doi: 10.15389/agrobiology.2013.4.59eng

UDC 636.4:619:616.98:578.842.1:612.017.11/.12


А.D. Sereda

All-Russian Research Institute of Veterinary Virology and Miсrobiology, Russian Academy of Agricultural Sciences,
Pokrov, Petushinskii Region, Vladimir Province, 601120 Russia,

Received March 5, 2013

Pigs that survive after infection with African swine fever virus are resistant to reinfection with seroimmunotype-homologous virulent isolates, indicating an immune protection development. Nevertheless, the points regarding the protective importance of various immune mechanisms at African swine fever still remain controversial. Peripheral blood leukocyte cultures prepared from both intact or vaccinated pigs were used as models of implemented virus-specific reactions in vivo. The maximum amount of ASF virus was determined in the cultures with adherent cells from intact or immunized gilt, non-adherent white blood cells and the serum of an intact animal. Replacement of non-adherent cells from intact gilt by those from the immunized one led to a significant decrease in ASF virus titres. It was shown that combination of A-cells from intact or immunized gilt, non-adherent cells from the intact animal and the serum from immunized animal limited the viral propagation more strictly, under the replacement of non-adherent cells from the intact gilt by those from the immunized animal at the most. The results determine the role of cellular and humoral immunity in limiting African swine fever virus replication. The protection mechanisms mediated by cytotoxic T lymphocytes and antibody-mediated cellular anti-effectors are found to have an integrated effect, suggesting their targeting against different epitopes.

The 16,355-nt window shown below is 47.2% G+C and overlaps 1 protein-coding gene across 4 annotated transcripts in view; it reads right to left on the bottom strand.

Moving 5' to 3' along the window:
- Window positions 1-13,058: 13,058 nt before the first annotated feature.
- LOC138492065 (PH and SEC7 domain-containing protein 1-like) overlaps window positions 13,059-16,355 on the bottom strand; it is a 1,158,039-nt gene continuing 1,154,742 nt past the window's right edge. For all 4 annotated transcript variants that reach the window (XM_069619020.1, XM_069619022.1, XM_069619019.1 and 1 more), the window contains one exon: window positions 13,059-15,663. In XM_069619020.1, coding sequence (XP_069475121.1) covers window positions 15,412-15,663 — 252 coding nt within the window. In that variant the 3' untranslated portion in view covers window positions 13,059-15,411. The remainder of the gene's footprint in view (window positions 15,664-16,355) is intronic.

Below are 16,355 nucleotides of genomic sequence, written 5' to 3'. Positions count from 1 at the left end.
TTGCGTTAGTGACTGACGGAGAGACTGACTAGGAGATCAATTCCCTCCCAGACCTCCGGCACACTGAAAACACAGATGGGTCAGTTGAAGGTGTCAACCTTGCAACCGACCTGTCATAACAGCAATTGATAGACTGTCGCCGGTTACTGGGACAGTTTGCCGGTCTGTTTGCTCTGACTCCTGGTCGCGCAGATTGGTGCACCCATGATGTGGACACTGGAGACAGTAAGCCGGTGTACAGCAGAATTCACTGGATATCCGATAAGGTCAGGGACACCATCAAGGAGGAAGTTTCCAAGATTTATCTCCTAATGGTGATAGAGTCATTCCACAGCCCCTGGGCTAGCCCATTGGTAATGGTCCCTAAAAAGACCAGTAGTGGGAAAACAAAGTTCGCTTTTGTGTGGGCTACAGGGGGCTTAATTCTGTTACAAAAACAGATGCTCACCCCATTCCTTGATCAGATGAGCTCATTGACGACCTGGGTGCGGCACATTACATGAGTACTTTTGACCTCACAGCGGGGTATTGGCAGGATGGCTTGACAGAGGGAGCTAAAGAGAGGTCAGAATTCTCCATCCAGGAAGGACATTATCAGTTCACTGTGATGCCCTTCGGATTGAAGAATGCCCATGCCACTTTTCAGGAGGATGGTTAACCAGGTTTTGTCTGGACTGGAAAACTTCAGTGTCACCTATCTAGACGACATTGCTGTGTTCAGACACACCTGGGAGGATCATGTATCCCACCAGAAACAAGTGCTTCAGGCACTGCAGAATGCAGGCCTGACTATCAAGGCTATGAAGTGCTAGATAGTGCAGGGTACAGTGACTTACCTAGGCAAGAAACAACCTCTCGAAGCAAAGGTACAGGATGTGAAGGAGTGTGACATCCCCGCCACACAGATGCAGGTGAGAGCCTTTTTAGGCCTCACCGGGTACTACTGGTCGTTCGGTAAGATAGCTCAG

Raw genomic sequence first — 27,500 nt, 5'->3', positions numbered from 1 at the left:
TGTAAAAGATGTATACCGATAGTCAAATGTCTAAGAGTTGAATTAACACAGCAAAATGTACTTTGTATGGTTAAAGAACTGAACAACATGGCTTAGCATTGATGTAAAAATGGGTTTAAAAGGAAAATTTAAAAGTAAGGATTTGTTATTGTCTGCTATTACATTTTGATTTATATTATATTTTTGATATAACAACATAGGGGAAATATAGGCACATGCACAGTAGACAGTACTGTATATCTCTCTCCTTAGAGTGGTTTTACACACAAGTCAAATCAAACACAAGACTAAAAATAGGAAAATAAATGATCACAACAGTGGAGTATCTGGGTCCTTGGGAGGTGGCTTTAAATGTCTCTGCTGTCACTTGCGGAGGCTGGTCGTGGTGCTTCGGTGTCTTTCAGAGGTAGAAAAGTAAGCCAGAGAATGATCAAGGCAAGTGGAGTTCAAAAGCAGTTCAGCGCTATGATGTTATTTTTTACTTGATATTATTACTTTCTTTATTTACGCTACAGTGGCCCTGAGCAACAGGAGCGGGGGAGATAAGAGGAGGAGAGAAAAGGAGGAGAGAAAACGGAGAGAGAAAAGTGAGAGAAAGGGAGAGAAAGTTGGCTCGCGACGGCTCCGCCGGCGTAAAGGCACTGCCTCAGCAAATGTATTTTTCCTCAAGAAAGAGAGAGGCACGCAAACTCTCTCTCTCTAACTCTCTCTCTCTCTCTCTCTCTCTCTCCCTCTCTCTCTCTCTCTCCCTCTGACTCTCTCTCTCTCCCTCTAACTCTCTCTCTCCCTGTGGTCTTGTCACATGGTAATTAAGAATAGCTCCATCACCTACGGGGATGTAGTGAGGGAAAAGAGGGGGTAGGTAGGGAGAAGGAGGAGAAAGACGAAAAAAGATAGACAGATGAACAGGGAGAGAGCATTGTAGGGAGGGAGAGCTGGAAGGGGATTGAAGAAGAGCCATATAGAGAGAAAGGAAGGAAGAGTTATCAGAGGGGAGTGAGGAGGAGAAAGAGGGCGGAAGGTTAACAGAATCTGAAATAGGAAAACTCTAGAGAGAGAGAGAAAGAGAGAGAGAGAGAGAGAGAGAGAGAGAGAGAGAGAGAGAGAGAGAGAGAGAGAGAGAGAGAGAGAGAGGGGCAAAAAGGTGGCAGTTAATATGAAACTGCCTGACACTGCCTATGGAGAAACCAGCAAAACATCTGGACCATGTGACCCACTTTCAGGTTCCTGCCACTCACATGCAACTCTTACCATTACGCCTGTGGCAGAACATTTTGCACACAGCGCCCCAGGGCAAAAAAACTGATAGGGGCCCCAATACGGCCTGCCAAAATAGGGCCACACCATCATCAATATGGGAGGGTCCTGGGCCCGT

Keywords: African swine fever, immune system, antibodies, cytotoxic T-lymphocytes.


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